Much is still unknown about the purpose and scope of China’s balloon program but in recent years, Wang and Wu’s companies have filed numerous patents, some alongside one another, for technologies like “course-adjustable stratospheric balloons” and ultra light solar panels to mount atop airships. Many are filed by Wu himself.
Last week, U.S. officials said that some of the Chinese firms involved in the balloon program posted videos on their websites that advertised balloon flights that appear to have passed over the United States. The Wire was unable to locate these videos — many of the Chinese company websites are now down — but a Chinese media article from 2019 describes an “airship” developed by Wu circumnavigating the globe and flying at around 65,000 feet, about the same height the balloon over the U.S. was flying, according to U.S. officials.
“This is the first time that humans have used an aerodynamically controlled stratospheric airship to fly around the world at an altitude of 20,000 meters,” Wu says in the article.
While Wu is involved in the technology development for these balloons, it’s less clear where Wang’s interest in balloons comes from and what his role is in the program beyond capital investment.
… the ability to loiter over a target and collect cell phone data within U.S. military bases could allow the PRC to target key military personnel, and their families, in a crisis.Matthew Turpin, a former China focused National Security Council official
Wang has been running listed technology firms for two decades but his business track record is far from perfect. Many Chinese media articles even comment on his confusing choices. While “his tentacles go deep into the capital market,” as one article puts it, the performance of his companies is often “nothing to write home about.” For example, in 2014, Wang bought and sold a 5 percent stake in Cloud Live Technology Group. He appears to have lost a substantial amount in the deal. Meanwhile, Deluxe Family, which he ran and held a major stake in for years, was involved in a financial scandal after an investor in the company, Xu Xiang — who is often called China’s Carl Icahn — was convicted of insider trading in 2016. Also, in 2020, the Shenzhen Stock Exchange delisted a firm called Dongfeng Technology Group, where Wang was the largest shareholder after its share price slumped for a prolonged period.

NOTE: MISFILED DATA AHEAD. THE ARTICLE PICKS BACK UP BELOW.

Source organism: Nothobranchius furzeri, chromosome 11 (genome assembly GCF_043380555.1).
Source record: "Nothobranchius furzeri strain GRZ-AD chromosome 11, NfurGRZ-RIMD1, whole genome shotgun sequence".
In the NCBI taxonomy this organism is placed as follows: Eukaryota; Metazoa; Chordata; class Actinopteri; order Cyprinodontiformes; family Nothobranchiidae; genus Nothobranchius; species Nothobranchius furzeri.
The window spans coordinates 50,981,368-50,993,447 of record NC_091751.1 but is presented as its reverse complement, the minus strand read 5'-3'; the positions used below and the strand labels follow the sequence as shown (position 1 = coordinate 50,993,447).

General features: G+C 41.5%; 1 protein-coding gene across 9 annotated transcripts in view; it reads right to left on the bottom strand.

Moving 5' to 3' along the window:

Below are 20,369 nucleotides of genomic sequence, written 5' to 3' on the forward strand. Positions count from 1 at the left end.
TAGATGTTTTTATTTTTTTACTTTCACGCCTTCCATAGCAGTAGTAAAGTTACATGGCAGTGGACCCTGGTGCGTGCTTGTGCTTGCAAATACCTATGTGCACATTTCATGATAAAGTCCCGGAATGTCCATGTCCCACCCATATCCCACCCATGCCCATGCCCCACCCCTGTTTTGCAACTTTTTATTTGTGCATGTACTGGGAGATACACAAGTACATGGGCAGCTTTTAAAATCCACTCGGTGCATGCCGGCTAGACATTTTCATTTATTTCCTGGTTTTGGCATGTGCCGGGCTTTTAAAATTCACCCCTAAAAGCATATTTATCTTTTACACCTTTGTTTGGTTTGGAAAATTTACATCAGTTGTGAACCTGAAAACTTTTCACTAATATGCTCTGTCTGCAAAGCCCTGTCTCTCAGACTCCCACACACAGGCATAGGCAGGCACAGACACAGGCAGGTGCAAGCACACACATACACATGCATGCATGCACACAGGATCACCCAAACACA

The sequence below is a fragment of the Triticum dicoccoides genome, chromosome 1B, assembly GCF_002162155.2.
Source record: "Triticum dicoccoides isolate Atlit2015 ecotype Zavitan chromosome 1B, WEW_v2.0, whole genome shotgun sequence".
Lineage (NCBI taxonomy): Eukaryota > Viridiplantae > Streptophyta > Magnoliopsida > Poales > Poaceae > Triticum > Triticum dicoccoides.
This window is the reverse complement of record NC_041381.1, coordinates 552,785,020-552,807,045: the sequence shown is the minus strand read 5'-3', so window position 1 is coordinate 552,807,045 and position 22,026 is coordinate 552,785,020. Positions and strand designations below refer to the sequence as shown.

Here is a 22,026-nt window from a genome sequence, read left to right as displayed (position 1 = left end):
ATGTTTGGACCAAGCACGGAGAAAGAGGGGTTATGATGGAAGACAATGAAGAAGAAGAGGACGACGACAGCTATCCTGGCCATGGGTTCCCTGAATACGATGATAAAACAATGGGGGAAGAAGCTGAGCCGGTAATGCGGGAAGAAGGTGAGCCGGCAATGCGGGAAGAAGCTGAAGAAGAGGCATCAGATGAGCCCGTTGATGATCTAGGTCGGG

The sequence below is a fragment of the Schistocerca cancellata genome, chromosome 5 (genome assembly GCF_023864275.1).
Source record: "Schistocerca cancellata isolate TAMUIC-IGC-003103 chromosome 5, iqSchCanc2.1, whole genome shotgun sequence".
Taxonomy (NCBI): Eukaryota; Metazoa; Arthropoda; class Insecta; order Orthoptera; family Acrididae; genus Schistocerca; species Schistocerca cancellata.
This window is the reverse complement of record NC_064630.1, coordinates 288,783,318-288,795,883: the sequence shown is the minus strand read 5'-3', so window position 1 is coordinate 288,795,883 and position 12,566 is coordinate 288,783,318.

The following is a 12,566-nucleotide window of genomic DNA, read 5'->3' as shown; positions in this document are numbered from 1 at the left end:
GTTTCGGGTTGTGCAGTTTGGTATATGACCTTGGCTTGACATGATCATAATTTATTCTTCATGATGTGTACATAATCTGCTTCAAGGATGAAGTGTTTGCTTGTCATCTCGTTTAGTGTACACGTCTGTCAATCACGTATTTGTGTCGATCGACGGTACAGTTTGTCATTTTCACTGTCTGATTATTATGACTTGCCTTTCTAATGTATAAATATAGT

His decision to invest in military balloons, however, seems to have been a success. And the fact that a seemingly private investor would get involved in PLA-linked projects represents a significant challenge for the U.S. government, says Jeffrey Stoff, a former government official who now runs Center for Research Security and Integrity.
There has been little effort “inside or outside the [U.S.] government to systematically collect, identify and assess PRC military-civil fusion entities, particularly companies that have their own or closely partner with research institutes designated as performing military-civil fusion functions,” he says. “As a result, the U.S. government is always in reactive mode when events like this happen.”
Correction: Because of an editing error, an earlier version of this article stated that Jeffrey Stoff was a government official. He is a former U.S. government official.
Katrina Northrop is a journalist based in Washington D.C. Her work has been published in The New York Times, The Atlantic, The Providence Journal, and SupChina. @NorthropKatrina